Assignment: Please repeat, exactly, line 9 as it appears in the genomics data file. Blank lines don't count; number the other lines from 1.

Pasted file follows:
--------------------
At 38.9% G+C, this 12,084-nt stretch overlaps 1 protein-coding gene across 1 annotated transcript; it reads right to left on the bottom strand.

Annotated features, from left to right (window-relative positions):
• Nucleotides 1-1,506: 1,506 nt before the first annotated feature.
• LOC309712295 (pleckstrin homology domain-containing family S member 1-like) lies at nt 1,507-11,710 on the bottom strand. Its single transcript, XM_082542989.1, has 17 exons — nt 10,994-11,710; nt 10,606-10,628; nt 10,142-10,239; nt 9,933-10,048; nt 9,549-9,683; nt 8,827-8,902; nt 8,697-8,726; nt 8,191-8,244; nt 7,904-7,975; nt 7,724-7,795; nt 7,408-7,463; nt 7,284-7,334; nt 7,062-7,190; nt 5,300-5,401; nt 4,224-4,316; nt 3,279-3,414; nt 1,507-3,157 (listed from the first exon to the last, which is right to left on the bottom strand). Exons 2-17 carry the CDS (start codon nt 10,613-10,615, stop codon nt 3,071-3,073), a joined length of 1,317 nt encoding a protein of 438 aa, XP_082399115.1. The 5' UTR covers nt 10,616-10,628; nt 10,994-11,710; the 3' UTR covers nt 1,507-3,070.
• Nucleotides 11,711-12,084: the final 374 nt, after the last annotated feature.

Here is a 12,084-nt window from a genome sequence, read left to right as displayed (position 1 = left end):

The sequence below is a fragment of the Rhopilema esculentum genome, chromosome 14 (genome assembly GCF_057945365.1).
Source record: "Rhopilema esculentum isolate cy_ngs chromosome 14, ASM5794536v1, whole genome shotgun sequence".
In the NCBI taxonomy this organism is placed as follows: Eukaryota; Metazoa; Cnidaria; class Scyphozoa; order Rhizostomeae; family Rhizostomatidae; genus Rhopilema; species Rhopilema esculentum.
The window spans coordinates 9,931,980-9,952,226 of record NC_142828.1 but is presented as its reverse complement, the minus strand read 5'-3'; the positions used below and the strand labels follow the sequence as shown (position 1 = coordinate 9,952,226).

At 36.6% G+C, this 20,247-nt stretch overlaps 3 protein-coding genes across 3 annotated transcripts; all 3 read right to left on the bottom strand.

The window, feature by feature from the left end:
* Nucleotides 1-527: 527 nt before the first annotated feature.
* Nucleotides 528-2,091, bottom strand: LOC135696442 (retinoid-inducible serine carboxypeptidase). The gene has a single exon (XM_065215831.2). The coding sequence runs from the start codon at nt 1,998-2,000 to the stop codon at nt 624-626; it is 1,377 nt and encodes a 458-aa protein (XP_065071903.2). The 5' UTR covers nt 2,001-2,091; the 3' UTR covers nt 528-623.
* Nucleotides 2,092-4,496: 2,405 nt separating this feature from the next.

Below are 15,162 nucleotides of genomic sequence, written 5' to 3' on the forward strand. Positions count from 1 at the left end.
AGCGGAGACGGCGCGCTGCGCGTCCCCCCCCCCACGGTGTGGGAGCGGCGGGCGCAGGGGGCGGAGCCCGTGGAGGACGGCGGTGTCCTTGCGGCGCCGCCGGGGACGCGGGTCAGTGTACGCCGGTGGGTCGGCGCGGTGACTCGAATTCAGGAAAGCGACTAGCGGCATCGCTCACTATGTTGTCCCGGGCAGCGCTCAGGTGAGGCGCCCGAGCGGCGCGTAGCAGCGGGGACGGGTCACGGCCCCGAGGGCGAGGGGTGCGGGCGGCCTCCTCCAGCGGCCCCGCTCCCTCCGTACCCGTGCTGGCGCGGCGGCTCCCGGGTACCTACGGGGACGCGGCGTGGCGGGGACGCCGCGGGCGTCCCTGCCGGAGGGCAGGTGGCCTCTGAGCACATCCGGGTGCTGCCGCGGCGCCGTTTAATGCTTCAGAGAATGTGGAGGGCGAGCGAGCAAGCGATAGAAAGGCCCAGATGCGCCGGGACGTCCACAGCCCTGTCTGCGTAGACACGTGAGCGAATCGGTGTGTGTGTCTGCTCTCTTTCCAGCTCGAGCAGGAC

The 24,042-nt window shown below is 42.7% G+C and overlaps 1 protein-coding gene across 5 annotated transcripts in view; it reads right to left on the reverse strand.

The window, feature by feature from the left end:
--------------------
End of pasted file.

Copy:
In the NCBI taxonomy this organism is placed as follows: Eukaryota; Metazoa; Cnidaria; class Scyphozoa; order Rhizostomeae; family Rhizostomatidae; genus Rhopilema; species Rhopilema esculentum.